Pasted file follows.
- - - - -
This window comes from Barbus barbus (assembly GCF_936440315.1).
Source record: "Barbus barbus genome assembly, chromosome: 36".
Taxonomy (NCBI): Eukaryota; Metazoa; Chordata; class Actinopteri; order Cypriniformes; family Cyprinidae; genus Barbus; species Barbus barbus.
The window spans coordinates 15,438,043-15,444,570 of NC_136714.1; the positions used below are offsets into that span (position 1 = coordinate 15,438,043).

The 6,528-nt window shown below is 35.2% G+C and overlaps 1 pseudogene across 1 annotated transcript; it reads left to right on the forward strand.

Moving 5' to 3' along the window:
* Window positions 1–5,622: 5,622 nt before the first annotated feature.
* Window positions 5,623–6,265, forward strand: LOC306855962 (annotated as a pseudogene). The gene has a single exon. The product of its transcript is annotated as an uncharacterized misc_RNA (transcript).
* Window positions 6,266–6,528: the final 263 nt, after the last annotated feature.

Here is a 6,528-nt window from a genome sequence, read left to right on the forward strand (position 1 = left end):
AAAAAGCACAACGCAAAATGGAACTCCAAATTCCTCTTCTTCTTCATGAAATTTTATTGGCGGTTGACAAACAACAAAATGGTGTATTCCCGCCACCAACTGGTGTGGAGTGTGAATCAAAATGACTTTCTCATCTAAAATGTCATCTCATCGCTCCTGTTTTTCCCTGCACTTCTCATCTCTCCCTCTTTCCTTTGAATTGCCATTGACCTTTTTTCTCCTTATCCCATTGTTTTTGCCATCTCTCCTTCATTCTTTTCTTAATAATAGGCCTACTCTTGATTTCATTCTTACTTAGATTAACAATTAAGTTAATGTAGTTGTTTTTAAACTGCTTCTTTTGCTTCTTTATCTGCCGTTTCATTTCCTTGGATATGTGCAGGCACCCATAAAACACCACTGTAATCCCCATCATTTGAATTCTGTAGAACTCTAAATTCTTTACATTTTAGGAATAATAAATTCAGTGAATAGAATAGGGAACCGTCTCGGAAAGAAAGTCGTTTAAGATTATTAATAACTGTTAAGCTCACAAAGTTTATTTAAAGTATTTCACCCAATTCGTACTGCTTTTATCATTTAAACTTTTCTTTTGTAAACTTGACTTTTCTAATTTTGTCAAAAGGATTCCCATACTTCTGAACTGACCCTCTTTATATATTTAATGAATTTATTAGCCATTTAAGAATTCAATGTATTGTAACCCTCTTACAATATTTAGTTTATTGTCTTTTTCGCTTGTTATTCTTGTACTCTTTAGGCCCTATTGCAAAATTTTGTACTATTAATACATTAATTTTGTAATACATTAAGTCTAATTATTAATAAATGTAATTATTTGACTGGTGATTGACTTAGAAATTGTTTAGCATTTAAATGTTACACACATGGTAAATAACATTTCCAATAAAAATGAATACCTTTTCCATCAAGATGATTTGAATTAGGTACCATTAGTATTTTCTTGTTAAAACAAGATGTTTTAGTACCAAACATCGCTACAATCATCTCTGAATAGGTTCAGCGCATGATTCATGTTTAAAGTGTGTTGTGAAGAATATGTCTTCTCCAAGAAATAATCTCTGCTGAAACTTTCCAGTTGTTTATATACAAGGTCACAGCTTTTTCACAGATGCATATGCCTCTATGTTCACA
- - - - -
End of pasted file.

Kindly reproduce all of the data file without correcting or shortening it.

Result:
This window comes from Barbus barbus (assembly GCF_936440315.1).
Source record: "Barbus barbus genome assembly, chromosome: 36".
Taxonomy (NCBI): Eukaryota; Metazoa; Chordata; class Actinopteri; order Cypriniformes; family Cyprinidae; genus Barbus; species Barbus barbus.
The window spans coordinates 15,438,043-15,444,570 of NC_136714.1; the positions used below are offsets into that span (position 1 = coordinate 15,438,043).

The 6,528-nt window shown below is 35.2% G+C and overlaps 1 pseudogene across 1 annotated transcript; it reads left to right on the forward strand.

Moving 5' to 3' along the window:
* Window positions 1–5,622: 5,622 nt before the first annotated feature.
* Window positions 5,623–6,265, forward strand: LOC306855962 (annotated as a pseudogene). The gene has a single exon. The product of its transcript is annotated as an uncharacterized misc_RNA (transcript).
* Window positions 6,266–6,528: the final 263 nt, after the last annotated feature.

Here is a 6,528-nt window from a genome sequence, read left to right on the forward strand (position 1 = left end):
AAAAAGCACAACGCAAAATGGAACTCCAAATTCCTCTTCTTCTTCATGAAATTTTATTGGCGGTTGACAAACAACAAAATGGTGTATTCCCGCCACCAACTGGTGTGGAGTGTGAATCAAAATGACTTTCTCATCTAAAATGTCATCTCATCGCTCCTGTTTTTCCCTGCACTTCTCATCTCTCCCTCTTTCCTTTGAATTGCCATTGACCTTTTTTCTCCTTATCCCATTGTTTTTGCCATCTCTCCTTCATTCTTTTCTTAATAATAGGCCTACTCTTGATTTCATTCTTACTTAGATTAACAATTAAGTTAATGTAGTTGTTTTTAAACTGCTTCTTTTGCTTCTTTATCTGCCGTTTCATTTCCTTGGATATGTGCAGGCACCCATAAAACACCACTGTAATCCCCATCATTTGAATTCTGTAGAACTCTAAATTCTTTACATTTTAGGAATAATAAATTCAGTGAATAGAATAGGGAACCGTCTCGGAAAGAAAGTCGTTTAAGATTATTAATAACTGTTAAGCTCACAAAGTTTATTTAAAGTATTTCACCCAATTCGTACTGCTTTTATCATTTAAACTTTTCTTTTGTAAACTTGACTTTTCTAATTTTGTCAAAAGGATTCCCATACTTCTGAACTGACCCTCTTTATATATTTAATGAATTTATTAGCCATTTAAGAATTCAATGTATTGTAACCCTCTTACAATATTTAGTTTATTGTCTTTTTCGCTTGTTATTCTTGTACTCTTTAGGCCCTATTGCAAAATTTTGTACTATTAATACATTAATTTTGTAATACATTAAGTCTAATTATTAATAAATGTAATTATTTGACTGGTGATTGACTTAGAAATTGTTTAGCATTTAAATGTTACACACATGGTAAATAACATTTCCAATAAAAATGAATACCTTTTCCATCAAGATGATTTGAATTAGGTACCATTAGTATTTTCTTGTTAAAACAAGATGTTTTAGTACCAAACATCGCTACAATCATCTCTGAATAGGTTCAGCGCATGATTCATGTTTAAAGTGTGTTGTGAAGAATATGTCTTCTCCAAGAAATAATCTCTGCTGAAACTTTCCAGTTGTTTATATACAAGGTCACAGCTTTTTCACAGATGCATATGCCTCTATGTTCACA